Music : CD Spotlight 

Glam slam

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Prince has religious epiphanies like most of us have breakfast. Like Tom Cruise has inappropriate bursts of laughter. Like Sugar Ray Leonard used to have boxing comebacks. With great regularity.

In fact, the conversions have come so frequently that most of us missed at least a few. Here’s a not-so-quick recap: In 1981, a year after releasing one of the raunchiest albums in pop history (Dirty Mind), Prince struck a blow for the Almighty with the fatally weird “Annie Christian,” declaring that until the song’s evil subject is crucified, “I’ll live my life in taxicabs.” In 1984, he snuck spirituality into “Let’s Go Crazy,” advising us to not “let the elevator `code language for Satan` bring us down.” Of course, on that very same album, he also sang of watching Darling Nikki pleasure herself in a hotel lobby. So the next year, with Around The World In A Day, he decided to get really serious about the God thing, describing his search for “The Ladder,” and assuring a vengeful Deity that he’d learned from his sinful ways: “I’m sorry/I’ll be good/This time I promise/Love is more important than sex.” He even retired from music, for about a minute-and-a-half.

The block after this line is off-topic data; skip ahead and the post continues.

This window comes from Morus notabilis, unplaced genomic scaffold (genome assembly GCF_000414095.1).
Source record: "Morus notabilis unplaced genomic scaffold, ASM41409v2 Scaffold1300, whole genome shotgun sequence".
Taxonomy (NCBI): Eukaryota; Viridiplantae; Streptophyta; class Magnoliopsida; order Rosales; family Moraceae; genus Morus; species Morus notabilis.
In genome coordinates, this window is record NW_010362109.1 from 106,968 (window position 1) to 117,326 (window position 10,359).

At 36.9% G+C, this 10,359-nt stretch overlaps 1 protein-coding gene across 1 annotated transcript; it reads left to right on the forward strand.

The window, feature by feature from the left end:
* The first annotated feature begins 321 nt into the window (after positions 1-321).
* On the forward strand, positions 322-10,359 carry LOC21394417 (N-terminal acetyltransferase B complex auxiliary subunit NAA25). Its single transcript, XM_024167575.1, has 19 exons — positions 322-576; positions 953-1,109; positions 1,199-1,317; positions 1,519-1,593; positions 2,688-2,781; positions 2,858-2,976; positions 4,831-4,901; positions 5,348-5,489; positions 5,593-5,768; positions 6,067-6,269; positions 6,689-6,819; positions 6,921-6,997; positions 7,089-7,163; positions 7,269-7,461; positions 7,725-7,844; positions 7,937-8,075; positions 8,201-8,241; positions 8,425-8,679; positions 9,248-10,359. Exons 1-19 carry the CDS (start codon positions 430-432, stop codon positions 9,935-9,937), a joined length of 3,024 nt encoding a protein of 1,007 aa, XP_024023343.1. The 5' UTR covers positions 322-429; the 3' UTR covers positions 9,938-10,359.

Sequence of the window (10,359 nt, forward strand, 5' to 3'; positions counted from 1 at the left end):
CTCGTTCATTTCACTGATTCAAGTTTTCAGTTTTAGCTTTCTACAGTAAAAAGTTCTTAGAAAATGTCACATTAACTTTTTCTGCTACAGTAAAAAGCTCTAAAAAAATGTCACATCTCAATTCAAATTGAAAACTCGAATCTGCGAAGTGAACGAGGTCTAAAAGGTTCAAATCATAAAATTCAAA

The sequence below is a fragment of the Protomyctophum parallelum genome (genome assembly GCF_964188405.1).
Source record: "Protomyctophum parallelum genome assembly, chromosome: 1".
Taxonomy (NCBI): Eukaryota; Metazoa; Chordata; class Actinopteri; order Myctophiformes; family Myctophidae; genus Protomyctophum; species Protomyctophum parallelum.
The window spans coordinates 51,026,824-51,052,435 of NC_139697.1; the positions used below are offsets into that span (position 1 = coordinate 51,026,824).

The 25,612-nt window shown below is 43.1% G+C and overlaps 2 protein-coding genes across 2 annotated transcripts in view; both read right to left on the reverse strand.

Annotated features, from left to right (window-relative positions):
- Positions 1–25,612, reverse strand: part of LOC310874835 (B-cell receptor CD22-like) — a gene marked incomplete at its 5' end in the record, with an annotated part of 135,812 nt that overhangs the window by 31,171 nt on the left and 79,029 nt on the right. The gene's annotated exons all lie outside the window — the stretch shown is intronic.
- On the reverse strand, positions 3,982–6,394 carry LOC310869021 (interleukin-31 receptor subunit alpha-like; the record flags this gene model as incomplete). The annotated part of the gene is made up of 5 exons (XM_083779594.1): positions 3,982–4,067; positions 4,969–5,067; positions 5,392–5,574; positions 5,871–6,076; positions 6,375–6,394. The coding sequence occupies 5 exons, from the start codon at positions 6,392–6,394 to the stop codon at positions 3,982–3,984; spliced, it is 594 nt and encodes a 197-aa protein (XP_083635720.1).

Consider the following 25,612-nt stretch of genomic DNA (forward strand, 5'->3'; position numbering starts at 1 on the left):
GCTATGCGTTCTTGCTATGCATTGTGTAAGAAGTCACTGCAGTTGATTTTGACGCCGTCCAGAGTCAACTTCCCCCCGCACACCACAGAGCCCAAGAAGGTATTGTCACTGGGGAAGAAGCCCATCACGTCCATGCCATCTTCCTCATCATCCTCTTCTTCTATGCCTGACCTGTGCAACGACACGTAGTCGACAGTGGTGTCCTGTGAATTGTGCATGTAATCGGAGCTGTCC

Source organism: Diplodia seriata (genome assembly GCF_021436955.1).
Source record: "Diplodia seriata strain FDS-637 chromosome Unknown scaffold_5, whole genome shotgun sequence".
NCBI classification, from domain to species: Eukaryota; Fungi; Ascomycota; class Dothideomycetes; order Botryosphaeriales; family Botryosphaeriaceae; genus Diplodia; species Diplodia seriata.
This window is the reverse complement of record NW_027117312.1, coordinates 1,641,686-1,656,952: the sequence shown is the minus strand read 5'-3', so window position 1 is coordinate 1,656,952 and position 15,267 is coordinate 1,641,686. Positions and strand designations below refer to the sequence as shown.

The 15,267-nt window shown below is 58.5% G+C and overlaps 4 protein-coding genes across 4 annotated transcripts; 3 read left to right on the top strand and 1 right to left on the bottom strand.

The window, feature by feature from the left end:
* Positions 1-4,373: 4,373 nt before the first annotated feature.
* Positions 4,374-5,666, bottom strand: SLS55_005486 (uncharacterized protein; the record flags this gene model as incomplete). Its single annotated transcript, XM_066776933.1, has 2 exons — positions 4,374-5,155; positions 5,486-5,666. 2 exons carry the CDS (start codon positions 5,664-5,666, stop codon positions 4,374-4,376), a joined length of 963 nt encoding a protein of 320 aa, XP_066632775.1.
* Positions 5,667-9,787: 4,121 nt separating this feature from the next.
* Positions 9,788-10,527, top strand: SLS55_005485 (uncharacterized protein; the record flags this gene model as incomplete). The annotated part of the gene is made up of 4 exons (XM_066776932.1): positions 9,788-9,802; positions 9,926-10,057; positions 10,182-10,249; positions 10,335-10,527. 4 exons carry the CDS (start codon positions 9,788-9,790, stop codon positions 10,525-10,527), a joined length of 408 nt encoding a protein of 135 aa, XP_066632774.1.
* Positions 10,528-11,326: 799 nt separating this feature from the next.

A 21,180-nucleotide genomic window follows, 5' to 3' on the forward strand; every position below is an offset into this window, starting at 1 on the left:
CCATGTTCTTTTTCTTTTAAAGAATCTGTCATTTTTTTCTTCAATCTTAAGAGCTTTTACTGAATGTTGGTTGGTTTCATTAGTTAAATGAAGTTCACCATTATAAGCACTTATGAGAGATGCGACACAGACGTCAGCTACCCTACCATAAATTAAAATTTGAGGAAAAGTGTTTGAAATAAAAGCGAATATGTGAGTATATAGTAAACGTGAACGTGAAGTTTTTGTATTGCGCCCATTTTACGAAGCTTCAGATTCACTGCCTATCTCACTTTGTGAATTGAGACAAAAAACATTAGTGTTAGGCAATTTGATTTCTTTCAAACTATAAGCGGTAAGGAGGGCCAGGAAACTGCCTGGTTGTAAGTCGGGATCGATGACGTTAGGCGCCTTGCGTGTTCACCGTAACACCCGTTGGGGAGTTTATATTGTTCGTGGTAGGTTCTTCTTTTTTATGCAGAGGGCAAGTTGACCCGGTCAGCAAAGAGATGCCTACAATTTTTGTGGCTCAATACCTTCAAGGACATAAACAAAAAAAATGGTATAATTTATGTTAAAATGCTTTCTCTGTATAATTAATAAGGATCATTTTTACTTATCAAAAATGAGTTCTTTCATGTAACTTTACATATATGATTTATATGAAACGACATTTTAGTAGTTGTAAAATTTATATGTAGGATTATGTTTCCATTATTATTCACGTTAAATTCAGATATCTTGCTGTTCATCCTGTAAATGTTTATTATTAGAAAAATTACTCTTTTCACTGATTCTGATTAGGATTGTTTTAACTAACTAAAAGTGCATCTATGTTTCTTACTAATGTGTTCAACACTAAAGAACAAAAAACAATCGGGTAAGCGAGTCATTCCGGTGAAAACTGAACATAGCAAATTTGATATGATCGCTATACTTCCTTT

From that point on, Prince would conveniently forget that love was more important than sex (“U Got The Look,” the Black Album, “Gett Off,”) and then remember again (Lovesexy), with major fanfare. But his latest conversion seems to have stuck. On his new album, 3121, he advises a hot young thing that she’ll “never make a cheater out of me.” And with the song “Love,” he’s way past his old need for sexual conquest. Sex is taken for granted here. Now he’s trying to untangle the suspicions and petty cruelties that destroy a marriage.

Prince is not the sonic innovator he was 20 years ago, but you don’t sense that he’s complacent. The spare, sultry funk of “Black Sweat” owes more to modern hip-hop than to anything Prince recorded at his commercial peak (with the possible exception of 1986’s “Kiss”). And the album’s spiritual centerpiece, “The Word,” is ultra-idiosyncratic, with acoustic guitar rubbing up against programmed beats and a four-note saxophone hook that takes it home. This is as funky as salvation is likely to get, at least until the next Kanye West album.

- Gilbert Garcia



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